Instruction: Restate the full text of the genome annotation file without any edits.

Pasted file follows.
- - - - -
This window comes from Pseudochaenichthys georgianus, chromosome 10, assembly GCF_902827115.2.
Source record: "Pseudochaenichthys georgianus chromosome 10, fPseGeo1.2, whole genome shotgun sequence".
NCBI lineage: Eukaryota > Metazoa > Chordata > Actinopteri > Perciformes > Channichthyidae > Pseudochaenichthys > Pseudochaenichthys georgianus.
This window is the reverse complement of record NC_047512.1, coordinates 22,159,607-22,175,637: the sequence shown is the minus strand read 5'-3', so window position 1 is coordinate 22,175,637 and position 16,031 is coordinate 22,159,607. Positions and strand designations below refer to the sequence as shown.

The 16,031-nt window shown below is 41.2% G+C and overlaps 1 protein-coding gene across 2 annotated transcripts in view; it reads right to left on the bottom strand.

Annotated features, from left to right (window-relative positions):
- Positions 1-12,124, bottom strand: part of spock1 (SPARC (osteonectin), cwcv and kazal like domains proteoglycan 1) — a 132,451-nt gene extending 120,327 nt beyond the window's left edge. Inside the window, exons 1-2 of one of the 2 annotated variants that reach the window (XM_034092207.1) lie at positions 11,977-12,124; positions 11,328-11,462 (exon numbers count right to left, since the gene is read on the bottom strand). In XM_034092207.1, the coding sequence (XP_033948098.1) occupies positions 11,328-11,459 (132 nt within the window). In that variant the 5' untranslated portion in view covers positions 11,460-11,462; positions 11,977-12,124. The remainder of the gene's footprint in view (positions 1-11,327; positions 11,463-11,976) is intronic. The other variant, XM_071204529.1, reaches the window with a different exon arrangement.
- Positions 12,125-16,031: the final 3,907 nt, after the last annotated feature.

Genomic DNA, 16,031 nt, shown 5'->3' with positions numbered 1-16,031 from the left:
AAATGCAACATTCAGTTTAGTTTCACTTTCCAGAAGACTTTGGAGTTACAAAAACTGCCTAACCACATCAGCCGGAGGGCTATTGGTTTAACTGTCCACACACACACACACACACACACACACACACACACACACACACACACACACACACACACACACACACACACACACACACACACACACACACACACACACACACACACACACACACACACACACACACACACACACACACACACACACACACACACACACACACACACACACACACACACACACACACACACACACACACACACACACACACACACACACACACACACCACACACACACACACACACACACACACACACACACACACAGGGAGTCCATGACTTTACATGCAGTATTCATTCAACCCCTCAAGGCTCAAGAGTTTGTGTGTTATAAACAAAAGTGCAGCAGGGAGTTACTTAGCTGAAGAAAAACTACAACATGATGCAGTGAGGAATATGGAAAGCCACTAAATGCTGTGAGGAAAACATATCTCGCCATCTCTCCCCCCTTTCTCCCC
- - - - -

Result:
This window comes from Pseudochaenichthys georgianus, chromosome 10, assembly GCF_902827115.2.
Source record: "Pseudochaenichthys georgianus chromosome 10, fPseGeo1.2, whole genome shotgun sequence".
NCBI lineage: Eukaryota > Metazoa > Chordata > Actinopteri > Perciformes > Channichthyidae > Pseudochaenichthys > Pseudochaenichthys georgianus.
This window is the reverse complement of record NC_047512.1, coordinates 22,159,607-22,175,637: the sequence shown is the minus strand read 5'-3', so window position 1 is coordinate 22,175,637 and position 16,031 is coordinate 22,159,607. Positions and strand designations below refer to the sequence as shown.

The 16,031-nt window shown below is 41.2% G+C and overlaps 1 protein-coding gene across 2 annotated transcripts in view; it reads right to left on the bottom strand.

Annotated features, from left to right (window-relative positions):
- Positions 1-12,124, bottom strand: part of spock1 (SPARC (osteonectin), cwcv and kazal like domains proteoglycan 1) — a 132,451-nt gene extending 120,327 nt beyond the window's left edge. Inside the window, exons 1-2 of one of the 2 annotated variants that reach the window (XM_034092207.1) lie at positions 11,977-12,124; positions 11,328-11,462 (exon numbers count right to left, since the gene is read on the bottom strand). In XM_034092207.1, the coding sequence (XP_033948098.1) occupies positions 11,328-11,459 (132 nt within the window). In that variant the 5' untranslated portion in view covers positions 11,460-11,462; positions 11,977-12,124. The remainder of the gene's footprint in view (positions 1-11,327; positions 11,463-11,976) is intronic. The other variant, XM_071204529.1, reaches the window with a different exon arrangement.
- Positions 12,125-16,031: the final 3,907 nt, after the last annotated feature.

Genomic DNA, 16,031 nt, shown 5'->3' with positions numbered 1-16,031 from the left:
AAATGCAACATTCAGTTTAGTTTCACTTTCCAGAAGACTTTGGAGTTACAAAAACTGCCTAACCACATCAGCCGGAGGGCTATTGGTTTAACTGTCCACACACACACACACACACACACACACACACACACACACACACACACACACACACACACACACACACACACACACACACACACACACACACACACACACACACACACACACACACACACACACACACACACACACACACACACACACACACACACACACACACACACACACACACACACACACACACACACACACACACACACACACACACACACACACACACACACCACACACACACACACACACACACACACACACACACACACAGGGAGTCCATGACTTTACATGCAGTATTCATTCAACCCCTCAAGGCTCAAGAGTTTGTGTGTTATAAACAAAAGTGCAGCAGGGAGTTACTTAGCTGAAGAAAAACTACAACATGATGCAGTGAGGAATATGGAAAGCCACTAAATGCTGTGAGGAAAACATATCTCGCCATCTCTCCCCCCTTTCTCCCC